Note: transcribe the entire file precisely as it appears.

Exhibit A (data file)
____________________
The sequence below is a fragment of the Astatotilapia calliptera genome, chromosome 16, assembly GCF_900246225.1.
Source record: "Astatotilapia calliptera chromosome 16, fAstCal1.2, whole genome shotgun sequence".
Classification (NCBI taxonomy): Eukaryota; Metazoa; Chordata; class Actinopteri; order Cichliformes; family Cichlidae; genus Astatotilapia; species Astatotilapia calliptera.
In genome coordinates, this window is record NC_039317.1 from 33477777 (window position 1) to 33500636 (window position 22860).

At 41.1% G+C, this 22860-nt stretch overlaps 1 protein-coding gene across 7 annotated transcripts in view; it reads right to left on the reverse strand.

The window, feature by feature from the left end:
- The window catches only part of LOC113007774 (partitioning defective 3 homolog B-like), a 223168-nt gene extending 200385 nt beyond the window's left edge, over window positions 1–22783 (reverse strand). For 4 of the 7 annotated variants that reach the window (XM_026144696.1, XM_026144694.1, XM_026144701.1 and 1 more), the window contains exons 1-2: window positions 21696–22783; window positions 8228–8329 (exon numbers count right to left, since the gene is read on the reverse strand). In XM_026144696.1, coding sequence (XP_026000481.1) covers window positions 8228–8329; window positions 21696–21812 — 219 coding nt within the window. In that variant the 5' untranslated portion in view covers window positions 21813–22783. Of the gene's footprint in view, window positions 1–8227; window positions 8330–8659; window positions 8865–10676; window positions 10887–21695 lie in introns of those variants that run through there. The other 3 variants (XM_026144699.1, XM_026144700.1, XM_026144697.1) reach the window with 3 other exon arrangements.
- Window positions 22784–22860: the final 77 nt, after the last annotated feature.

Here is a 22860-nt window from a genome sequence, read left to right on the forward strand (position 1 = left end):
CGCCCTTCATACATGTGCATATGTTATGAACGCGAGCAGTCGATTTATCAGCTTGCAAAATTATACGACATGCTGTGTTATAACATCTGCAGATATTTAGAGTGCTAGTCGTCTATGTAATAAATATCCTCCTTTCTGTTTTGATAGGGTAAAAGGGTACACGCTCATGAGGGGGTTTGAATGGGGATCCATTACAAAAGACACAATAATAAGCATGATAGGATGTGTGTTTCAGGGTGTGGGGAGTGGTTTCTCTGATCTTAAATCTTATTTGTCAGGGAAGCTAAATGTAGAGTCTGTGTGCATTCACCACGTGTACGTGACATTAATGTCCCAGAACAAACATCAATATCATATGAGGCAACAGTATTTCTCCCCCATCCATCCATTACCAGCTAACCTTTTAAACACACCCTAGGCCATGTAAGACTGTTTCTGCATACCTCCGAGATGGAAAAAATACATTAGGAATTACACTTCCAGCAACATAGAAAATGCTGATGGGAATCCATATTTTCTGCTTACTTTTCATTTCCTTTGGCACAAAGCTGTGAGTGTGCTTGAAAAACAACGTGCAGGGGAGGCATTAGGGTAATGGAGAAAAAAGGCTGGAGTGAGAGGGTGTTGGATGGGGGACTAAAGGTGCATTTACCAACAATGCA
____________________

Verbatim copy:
The sequence below is a fragment of the Astatotilapia calliptera genome, chromosome 16, assembly GCF_900246225.1.
Source record: "Astatotilapia calliptera chromosome 16, fAstCal1.2, whole genome shotgun sequence".
Classification (NCBI taxonomy): Eukaryota; Metazoa; Chordata; class Actinopteri; order Cichliformes; family Cichlidae; genus Astatotilapia; species Astatotilapia calliptera.
In genome coordinates, this window is record NC_039317.1 from 33477777 (window position 1) to 33500636 (window position 22860).

At 41.1% G+C, this 22860-nt stretch overlaps 1 protein-coding gene across 7 annotated transcripts in view; it reads right to left on the reverse strand.

The window, feature by feature from the left end:
- The window catches only part of LOC113007774 (partitioning defective 3 homolog B-like), a 223168-nt gene extending 200385 nt beyond the window's left edge, over window positions 1–22783 (reverse strand). For 4 of the 7 annotated variants that reach the window (XM_026144696.1, XM_026144694.1, XM_026144701.1 and 1 more), the window contains exons 1-2: window positions 21696–22783; window positions 8228–8329 (exon numbers count right to left, since the gene is read on the reverse strand). In XM_026144696.1, coding sequence (XP_026000481.1) covers window positions 8228–8329; window positions 21696–21812 — 219 coding nt within the window. In that variant the 5' untranslated portion in view covers window positions 21813–22783. Of the gene's footprint in view, window positions 1–8227; window positions 8330–8659; window positions 8865–10676; window positions 10887–21695 lie in introns of those variants that run through there. The other 3 variants (XM_026144699.1, XM_026144700.1, XM_026144697.1) reach the window with 3 other exon arrangements.
- Window positions 22784–22860: the final 77 nt, after the last annotated feature.

Here is a 22860-nt window from a genome sequence, read left to right on the forward strand (position 1 = left end):
CGCCCTTCATACATGTGCATATGTTATGAACGCGAGCAGTCGATTTATCAGCTTGCAAAATTATACGACATGCTGTGTTATAACATCTGCAGATATTTAGAGTGCTAGTCGTCTATGTAATAAATATCCTCCTTTCTGTTTTGATAGGGTAAAAGGGTACACGCTCATGAGGGGGTTTGAATGGGGATCCATTACAAAAGACACAATAATAAGCATGATAGGATGTGTGTTTCAGGGTGTGGGGAGTGGTTTCTCTGATCTTAAATCTTATTTGTCAGGGAAGCTAAATGTAGAGTCTGTGTGCATTCACCACGTGTACGTGACATTAATGTCCCAGAACAAACATCAATATCATATGAGGCAACAGTATTTCTCCCCCATCCATCCATTACCAGCTAACCTTTTAAACACACCCTAGGCCATGTAAGACTGTTTCTGCATACCTCCGAGATGGAAAAAATACATTAGGAATTACACTTCCAGCAACATAGAAAATGCTGATGGGAATCCATATTTTCTGCTTACTTTTCATTTCCTTTGGCACAAAGCTGTGAGTGTGCTTGAAAAACAACGTGCAGGGGAGGCATTAGGGTAATGGAGAAAAAAGGCTGGAGTGAGAGGGTGTTGGATGGGGGACTAAAGGTGCATTTACCAACAATGCA